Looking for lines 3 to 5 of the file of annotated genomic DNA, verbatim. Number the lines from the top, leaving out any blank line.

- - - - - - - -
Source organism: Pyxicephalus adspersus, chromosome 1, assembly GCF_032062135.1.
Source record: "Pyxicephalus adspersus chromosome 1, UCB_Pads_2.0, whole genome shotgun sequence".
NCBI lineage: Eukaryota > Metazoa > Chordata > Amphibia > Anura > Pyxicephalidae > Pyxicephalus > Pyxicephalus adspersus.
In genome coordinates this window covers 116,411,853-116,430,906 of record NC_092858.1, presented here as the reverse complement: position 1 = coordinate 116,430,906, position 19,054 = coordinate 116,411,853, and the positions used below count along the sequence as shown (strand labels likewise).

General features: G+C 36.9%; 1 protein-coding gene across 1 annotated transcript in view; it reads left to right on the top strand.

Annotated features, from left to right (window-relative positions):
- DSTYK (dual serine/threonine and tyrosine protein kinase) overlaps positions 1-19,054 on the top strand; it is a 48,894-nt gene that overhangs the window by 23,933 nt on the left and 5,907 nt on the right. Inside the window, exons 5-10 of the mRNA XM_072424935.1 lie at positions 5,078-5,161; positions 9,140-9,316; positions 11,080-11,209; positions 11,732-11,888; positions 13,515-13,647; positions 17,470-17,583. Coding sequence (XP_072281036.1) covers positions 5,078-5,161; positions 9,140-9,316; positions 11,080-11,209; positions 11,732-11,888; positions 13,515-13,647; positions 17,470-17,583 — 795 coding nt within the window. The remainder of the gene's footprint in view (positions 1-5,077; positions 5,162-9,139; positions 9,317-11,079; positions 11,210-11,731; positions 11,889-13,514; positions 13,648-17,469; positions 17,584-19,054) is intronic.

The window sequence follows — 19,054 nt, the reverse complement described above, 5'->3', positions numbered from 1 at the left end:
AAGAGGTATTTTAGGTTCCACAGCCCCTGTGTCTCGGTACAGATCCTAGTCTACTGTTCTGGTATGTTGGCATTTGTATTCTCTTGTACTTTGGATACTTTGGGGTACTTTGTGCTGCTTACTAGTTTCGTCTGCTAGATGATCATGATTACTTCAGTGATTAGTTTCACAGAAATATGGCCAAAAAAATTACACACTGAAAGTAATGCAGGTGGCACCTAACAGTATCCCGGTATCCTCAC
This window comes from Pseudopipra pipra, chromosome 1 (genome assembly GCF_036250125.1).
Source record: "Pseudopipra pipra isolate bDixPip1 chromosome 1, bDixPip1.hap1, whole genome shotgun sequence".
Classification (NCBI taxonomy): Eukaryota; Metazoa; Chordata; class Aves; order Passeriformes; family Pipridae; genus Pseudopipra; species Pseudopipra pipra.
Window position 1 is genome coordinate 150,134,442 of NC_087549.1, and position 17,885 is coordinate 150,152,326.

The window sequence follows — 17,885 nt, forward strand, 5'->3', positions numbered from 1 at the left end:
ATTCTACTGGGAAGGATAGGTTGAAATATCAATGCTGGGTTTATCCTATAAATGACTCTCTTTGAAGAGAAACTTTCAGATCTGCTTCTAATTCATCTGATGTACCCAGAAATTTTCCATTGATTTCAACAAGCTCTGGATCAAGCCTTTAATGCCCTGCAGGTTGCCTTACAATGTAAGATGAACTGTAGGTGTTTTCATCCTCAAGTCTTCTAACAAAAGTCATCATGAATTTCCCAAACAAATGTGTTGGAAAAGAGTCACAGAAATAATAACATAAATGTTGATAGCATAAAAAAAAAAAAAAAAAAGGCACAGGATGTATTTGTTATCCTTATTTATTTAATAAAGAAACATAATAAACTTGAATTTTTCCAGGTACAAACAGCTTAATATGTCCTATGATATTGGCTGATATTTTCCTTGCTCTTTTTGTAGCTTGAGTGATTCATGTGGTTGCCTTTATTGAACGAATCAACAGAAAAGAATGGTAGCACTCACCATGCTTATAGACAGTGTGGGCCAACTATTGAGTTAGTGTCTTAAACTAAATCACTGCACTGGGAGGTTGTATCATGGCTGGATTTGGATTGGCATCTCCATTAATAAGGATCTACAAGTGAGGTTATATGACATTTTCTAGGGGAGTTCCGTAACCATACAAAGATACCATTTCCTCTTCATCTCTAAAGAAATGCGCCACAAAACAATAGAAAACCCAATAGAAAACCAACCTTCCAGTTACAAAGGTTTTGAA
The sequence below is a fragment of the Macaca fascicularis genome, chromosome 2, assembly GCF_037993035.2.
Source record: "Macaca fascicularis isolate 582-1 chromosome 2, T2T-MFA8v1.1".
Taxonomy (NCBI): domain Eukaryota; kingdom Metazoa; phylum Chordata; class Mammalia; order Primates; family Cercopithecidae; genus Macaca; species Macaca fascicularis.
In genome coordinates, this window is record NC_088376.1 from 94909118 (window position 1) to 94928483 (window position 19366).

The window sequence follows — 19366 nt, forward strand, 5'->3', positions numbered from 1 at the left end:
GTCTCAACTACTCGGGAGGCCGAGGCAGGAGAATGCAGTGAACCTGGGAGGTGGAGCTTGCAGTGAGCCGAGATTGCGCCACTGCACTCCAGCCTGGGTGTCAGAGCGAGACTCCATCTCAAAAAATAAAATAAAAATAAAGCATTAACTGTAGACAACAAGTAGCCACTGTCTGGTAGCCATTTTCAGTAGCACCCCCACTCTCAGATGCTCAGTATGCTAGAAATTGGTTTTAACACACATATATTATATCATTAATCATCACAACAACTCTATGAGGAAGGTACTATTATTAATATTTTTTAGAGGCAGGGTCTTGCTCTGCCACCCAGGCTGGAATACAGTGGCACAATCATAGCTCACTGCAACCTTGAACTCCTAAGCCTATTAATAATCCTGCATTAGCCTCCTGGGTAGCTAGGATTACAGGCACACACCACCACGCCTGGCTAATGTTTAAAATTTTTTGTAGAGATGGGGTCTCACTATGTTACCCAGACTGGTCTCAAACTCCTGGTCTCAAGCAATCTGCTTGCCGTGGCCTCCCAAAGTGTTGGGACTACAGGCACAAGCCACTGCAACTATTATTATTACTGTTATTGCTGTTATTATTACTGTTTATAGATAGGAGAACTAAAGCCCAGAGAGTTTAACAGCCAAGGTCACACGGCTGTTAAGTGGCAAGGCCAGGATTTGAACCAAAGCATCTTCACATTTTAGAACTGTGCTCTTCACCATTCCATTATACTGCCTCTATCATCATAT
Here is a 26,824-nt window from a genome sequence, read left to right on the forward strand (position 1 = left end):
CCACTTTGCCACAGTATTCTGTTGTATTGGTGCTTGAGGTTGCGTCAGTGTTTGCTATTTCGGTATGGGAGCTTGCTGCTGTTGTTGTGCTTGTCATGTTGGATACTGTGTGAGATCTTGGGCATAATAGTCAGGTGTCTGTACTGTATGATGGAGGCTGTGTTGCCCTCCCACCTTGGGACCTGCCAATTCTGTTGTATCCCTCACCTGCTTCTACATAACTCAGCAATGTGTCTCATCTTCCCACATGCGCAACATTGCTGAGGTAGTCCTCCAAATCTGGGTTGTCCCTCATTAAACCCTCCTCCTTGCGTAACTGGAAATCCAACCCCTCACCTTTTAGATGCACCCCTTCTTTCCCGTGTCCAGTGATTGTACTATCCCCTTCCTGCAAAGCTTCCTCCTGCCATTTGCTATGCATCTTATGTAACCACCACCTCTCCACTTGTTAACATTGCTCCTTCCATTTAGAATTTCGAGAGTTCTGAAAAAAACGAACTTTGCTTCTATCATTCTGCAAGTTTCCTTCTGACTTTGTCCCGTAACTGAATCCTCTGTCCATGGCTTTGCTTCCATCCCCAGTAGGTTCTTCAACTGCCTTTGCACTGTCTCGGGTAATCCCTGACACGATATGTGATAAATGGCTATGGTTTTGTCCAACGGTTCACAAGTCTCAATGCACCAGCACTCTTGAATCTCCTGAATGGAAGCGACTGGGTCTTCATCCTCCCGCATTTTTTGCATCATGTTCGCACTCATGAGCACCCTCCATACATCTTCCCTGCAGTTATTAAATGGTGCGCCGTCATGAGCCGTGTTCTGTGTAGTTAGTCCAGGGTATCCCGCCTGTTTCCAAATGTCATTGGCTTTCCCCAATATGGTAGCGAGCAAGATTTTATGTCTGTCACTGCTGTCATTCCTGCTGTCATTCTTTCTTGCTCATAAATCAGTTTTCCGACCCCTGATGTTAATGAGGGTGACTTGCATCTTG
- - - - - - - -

NCBI lineage: Eukaryota > Metazoa > Chordata > Amphibia > Anura > Pyxicephalidae > Pyxicephalus > Pyxicephalus adspersus.
In genome coordinates this window covers 116,411,853-116,430,906 of record NC_092858.1, presented here as the reverse complement: position 1 = coordinate 116,430,906, position 19,054 = coordinate 116,411,853, and the positions used below count along the sequence as shown (strand labels likewise).

General features: G+C 36.9%; 1 protein-coding gene across 1 annotated transcript in view; it reads left to right on the top strand.